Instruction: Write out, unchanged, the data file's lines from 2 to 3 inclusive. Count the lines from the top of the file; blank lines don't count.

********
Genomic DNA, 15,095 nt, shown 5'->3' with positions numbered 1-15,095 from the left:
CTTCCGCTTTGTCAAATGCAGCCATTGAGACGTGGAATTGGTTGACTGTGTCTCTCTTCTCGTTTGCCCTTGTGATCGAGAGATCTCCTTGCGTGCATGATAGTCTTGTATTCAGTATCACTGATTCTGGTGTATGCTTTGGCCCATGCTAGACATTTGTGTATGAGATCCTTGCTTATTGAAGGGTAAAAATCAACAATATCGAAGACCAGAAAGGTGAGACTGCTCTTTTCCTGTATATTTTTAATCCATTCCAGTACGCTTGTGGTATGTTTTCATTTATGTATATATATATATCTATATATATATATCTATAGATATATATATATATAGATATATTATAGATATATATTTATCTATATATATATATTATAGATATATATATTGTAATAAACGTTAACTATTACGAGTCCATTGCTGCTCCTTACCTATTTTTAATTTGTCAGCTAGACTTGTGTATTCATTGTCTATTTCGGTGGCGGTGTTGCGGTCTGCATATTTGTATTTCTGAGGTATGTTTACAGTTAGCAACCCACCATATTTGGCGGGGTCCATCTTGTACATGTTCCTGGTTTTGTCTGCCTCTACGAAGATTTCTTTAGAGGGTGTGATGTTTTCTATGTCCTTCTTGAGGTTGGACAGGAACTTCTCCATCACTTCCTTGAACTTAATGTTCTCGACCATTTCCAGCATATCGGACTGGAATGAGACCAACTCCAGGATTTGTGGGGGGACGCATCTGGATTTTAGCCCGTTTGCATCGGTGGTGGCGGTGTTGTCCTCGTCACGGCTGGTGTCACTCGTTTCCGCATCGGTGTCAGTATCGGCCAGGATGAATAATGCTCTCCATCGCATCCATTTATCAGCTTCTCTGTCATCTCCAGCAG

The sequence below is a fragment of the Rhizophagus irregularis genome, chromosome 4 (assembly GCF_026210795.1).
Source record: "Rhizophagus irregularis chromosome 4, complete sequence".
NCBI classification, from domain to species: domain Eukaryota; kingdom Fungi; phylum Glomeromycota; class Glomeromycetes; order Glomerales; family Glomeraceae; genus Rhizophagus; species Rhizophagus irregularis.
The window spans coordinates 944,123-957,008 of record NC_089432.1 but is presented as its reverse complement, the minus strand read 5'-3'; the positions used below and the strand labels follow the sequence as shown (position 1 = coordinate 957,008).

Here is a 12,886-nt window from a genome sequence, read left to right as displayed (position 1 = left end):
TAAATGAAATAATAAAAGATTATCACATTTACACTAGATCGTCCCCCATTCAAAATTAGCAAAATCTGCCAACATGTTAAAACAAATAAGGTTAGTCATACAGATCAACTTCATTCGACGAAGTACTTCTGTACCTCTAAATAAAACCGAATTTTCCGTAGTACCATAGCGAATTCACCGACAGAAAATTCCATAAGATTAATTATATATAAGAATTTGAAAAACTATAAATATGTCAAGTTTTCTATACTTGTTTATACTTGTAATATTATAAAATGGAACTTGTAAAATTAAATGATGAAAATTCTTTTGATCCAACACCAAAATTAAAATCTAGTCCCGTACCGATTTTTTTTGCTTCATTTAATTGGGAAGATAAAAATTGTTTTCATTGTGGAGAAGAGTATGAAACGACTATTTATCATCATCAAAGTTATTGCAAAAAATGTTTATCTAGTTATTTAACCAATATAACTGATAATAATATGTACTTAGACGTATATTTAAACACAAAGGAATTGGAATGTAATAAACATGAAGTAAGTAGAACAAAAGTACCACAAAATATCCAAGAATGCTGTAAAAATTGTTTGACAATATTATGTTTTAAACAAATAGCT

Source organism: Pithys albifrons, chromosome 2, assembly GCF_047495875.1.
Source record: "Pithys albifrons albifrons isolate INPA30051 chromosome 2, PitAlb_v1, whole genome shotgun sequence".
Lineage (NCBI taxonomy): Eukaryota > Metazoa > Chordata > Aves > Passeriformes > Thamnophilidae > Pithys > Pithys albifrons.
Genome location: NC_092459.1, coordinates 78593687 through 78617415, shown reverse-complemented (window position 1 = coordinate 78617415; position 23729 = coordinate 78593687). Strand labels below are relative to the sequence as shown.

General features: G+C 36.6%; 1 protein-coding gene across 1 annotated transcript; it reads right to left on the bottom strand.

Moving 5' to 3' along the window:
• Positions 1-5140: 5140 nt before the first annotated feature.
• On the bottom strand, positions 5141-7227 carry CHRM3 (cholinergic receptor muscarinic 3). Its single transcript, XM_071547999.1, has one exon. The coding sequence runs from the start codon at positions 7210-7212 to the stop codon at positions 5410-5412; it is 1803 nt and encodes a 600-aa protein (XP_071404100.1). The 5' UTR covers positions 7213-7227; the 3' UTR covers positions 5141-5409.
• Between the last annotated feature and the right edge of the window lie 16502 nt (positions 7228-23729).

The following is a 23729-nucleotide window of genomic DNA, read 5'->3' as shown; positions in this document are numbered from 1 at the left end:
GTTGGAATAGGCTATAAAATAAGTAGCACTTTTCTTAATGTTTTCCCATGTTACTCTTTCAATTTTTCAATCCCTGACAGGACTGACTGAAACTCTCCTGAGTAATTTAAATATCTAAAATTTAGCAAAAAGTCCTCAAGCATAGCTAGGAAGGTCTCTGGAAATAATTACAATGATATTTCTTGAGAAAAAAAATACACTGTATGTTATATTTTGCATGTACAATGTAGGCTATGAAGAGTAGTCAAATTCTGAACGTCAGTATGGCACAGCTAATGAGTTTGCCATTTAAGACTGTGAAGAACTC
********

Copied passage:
CTTCCGCTTTGTCAAATGCAGCCATTGAGACGTGGAATTGGTTGACTGTGTCTCTCTTCTCGTTTGCCCTTGTGATCGAGAGATCTCCTTGCGTGCATGATAGTCTTGTATTCAGTATCACTGATTCTGGTGTATGCTTTGGCCCATGCTAGACATTTGTGTATGAGATCCTTGCTTATTGAAGGGTAAAAATCAACAATATCGAAGACCAGAAAGGTGAGACTGCTCTTTTCCTGTATATTTTTAATCCATTCCAGTACGCTTGTGGTATGTTTTCATTTATGTATATATATATATCTATATATATATATCTATAGATATATATATATATAGATATATTATAGATATATATTTATCTATATATATATATTATAGATATATATATTGTAATAAACGTTAACTATTACGAGTCCATTGCTGCTCCTTACCTATTTTTAATTTGTCAGCTAGACTTGTGTATTCATTGTCTATTTCGGTGGCGGTGTTGCGGTCTGCATATTTGTATTTCTGAGGTATGTTTACAGTTAGCAACCCACCATATTTGGCGGGGTCCATCTTGTACATGTTCCTGGTTTTGTCTGCCTCTACGAAGATTTCTTTAGAGGGTGTGATGTTTTCTATGTCCTTCTTGAGGTTGGACAGGAACTTCTCCATCACTTCCTTGAACTTAATGTTCTCGACCATTTCCAGCATATCGGACTGGAATGAGACCAACTCCAGGATTTGTGGGGGGACGCATCTGGATTTTAGCCCGTTTGCATCGGTGGTGGCGGTGTTGTCCTCGTCACGGCTGGTGTCACTCGTTTCCGCATCGGTGTCAGTATCGGCCAGGATGAATAATGCTCTCCATCGCATCCATTTATCAGCTTCTCTGTCATCTCCAGCAG

The sequence below is a fragment of the Rhizophagus irregularis genome, chromosome 4 (assembly GCF_026210795.1).